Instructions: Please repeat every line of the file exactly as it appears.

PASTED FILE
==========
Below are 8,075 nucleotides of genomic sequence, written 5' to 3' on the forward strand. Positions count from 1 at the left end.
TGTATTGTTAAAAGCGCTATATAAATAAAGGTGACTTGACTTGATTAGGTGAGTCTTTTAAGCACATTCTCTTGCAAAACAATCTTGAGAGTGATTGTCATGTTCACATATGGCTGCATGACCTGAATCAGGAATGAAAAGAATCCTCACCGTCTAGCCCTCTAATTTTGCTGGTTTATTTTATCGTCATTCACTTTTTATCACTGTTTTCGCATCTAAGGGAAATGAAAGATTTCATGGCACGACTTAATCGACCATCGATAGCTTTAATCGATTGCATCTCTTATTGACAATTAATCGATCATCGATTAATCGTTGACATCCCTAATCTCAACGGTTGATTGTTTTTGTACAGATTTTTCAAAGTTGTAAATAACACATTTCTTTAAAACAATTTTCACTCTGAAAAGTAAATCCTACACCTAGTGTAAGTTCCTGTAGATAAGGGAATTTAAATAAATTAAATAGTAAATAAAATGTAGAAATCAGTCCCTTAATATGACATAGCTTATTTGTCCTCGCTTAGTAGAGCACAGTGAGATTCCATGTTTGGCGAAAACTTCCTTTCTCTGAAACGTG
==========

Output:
Below are 8,075 nucleotides of genomic sequence, written 5' to 3' on the forward strand. Positions count from 1 at the left end.
TGTATTGTTAAAAGCGCTATATAAATAAAGGTGACTTGACTTGATTAGGTGAGTCTTTTAAGCACATTCTCTTGCAAAACAATCTTGAGAGTGATTGTCATGTTCACATATGGCTGCATGACCTGAATCAGGAATGAAAAGAATCCTCACCGTCTAGCCCTCTAATTTTGCTGGTTTATTTTATCGTCATTCACTTTTTATCACTGTTTTCGCATCTAAGGGAAATGAAAGATTTCATGGCACGACTTAATCGACCATCGATAGCTTTAATCGATTGCATCTCTTATTGACAATTAATCGATCATCGATTAATCGTTGACATCCCTAATCTCAACGGTTGATTGTTTTTGTACAGATTTTTCAAAGTTGTAAATAACACATTTCTTTAAAACAATTTTCACTCTGAAAAGTAAATCCTACACCTAGTGTAAGTTCCTGTAGATAAGGGAATTTAAATAAATTAAATAGTAAATAAAATGTAGAAATCAGTCCCTTAATATGACATAGCTTATTTGTCCTCGCTTAGTAGAGCACAGTGAGATTCCATGTTTGGCGAAAACTTCCTTTCTCTGAAACGTG